Worlds of Education

Pearson’s vision for ‘next generation’ learning: Disrupting teaching and profiting from student data

published 2 May 2019 updated 2 May 2019

By Anna Hogan, University of Queensland & Sam Sellar, Manchester Metropolitan University

Pearson is holding its AGM on Friday April 26 and will outline its plans to increase its share of the rapidly expanding global education market. This is an opportune time to reflect on the potential impact of Pearson’s corporate vision for public education around the world.

Pearson is a new type of edu-business that operates across multiple education sectors and industries in more than more than 60 countries. Itaims to lead the ‘next generation’ of teaching and learning by developing digital learning platforms, including Artificial Intelligence in education (AIEd). Pearson is piloting new AI technologies that it hopes will enable virtual tutors to provide personalised learning to students, much like Siri or Alexa. This technology will be integrated into a single platform—Pearson Realize[Symbol]—that has now been integrated with Google Classroom.

Pearson’s vision for education in 2025 laudably promotes the benefits of technological developments and their potential complementarity with teachers. However, its corporate strategy is premised upon creatingdisruptive changes to the teaching profession, the delivery of curriculum and assessment, and the organisation and function of public schools. These disruptions do not follow a coherent set of educational principles. Instead, Pearson promotesdiverse and contradictory educational models that serve the interests of the company’s shareholders ahead of students, families and communities.

While Pearson does not call for replacing teachers, it does promote the view that new educational technologies will require new approaches to teacher professionalism. Teachers must develop non-routine skills that complement digital platforms and AIEd. However, Pearson also endorses the routinisation of teaching in ‘low-fee’ private schools in sub-Saharan Africa, India and parts of South-East Asia. The routinisation of teachers work increases its susceptibility to automation, rather than promoting the complementarity that we need to deliver on the benefits of technological change.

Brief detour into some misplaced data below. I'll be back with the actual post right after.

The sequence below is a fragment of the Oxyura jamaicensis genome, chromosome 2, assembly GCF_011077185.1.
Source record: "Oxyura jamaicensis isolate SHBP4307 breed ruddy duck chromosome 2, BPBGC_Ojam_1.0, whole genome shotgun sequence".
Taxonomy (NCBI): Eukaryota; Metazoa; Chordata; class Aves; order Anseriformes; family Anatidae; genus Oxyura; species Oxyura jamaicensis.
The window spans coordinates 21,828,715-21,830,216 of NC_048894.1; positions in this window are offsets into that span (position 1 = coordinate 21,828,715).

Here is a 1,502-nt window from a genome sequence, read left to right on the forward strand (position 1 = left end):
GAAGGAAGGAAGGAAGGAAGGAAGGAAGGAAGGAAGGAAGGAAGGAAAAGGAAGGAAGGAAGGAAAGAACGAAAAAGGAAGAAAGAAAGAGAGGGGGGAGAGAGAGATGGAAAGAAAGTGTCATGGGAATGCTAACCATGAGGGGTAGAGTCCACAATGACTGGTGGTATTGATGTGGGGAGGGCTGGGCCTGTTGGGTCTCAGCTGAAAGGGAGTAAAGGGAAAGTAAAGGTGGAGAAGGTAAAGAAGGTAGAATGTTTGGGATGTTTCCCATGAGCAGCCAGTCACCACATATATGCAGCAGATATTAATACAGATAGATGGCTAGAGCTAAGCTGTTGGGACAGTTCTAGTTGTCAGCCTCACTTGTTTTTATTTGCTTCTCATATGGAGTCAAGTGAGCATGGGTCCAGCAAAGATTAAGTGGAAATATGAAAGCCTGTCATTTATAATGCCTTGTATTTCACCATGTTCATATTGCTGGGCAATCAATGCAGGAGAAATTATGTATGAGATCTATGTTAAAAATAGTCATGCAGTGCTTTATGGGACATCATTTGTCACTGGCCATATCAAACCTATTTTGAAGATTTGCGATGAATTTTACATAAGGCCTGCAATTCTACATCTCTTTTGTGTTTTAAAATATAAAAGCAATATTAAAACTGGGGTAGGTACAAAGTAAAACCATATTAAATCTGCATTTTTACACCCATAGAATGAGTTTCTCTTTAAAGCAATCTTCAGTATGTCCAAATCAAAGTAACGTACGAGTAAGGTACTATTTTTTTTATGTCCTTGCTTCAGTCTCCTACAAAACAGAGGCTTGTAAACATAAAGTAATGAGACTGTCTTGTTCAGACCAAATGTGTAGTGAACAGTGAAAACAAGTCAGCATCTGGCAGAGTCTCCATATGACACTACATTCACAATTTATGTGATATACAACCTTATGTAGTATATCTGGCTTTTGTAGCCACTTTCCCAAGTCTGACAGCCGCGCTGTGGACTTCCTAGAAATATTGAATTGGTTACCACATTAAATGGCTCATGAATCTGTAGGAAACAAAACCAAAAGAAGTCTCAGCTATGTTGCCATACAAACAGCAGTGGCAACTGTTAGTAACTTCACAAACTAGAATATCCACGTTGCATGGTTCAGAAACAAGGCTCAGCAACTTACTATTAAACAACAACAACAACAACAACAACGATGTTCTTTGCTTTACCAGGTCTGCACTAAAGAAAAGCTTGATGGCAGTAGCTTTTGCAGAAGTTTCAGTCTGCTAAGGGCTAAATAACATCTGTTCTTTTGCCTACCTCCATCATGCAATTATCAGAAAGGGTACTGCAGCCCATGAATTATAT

The new platforms and algorithms that Pearson is developingalso require and generate large volumes of student data. Pearson collects a range of data from customers, including assignments, student coursework, responses to interactive exercises, scores, grades and instructor comments, details of the books the customer has read or activities the customer has completed. These data are then de-identified and aggregated to monitor how Pearson’s services are used, to conduct educational research, and to support the strategic development ofnew products and services. Consent to collect and use the various kinds of data outlined above is not always explicitly sought. Moreover, the extent and nature of data collection by Pearson, including in collaboration with large tech companies like Google, makes it difficult for users of its services to understand exactly what data is collected, by whom and for what purposes.

Much of the data that Pearson generates from its services do notappear to be openly available, even though the company has been a strong proponent of open education data in the past. If these data remain locked up in private corporate silos, then their potential benefit for all learners, and for society more broadly,cannot be realised. When governments or other institutions purchase Pearson’s services they support the privatisation of what could be an incredibly valuable piece of public infrastructure. The social benefits of the new volume and variety of education databeing generated by Pearson could be greatly enhanced if it were open and shared.

There are a number of other ethical questions that must be asked regarding Pearson’s role in providing ‘next generation’ learning. We live in uncertain times when we have perhaps never been less sure about the types of knowledge and skills that the next generation will need. However, Pearson’s focus on delivering personalised learning as a private service will lead to the question of what we should teach today being answered in narrow and partial ways that serve its corporate interests and the demands of its customers. This potentially undermines the social purposes of public education and the public transparency, consultation and accountability that should characterise debate about what we should teach, how we should teach it and for whom it should be taught.

Pearson’s vision for ‘next generation’ learningis premised on the disruption of the teaching profession and public schooling, including in the Global South through its support for ‘low-fee’ private schools like Bridge International Academies.Moreover, Pearson’s development of digital platforms that enable it to control large volumes ofstudent data raise new ethical concerns about openness, privacy, bias and transparency.

On the occasion of its 2019 AGM, the vision of the ‘world’s learning company’ gives us good reasons to pauseand reflect on the potentially damaging effects of its strategy for public education globally.

Download here the report:  Pearson 2025: Transforming teaching and privatising education data, by Sellar S. & Hogan A. (2019)

The opinions expressed in this blog are those of the author and do not necessarily reflect any official policies or positions of Education International.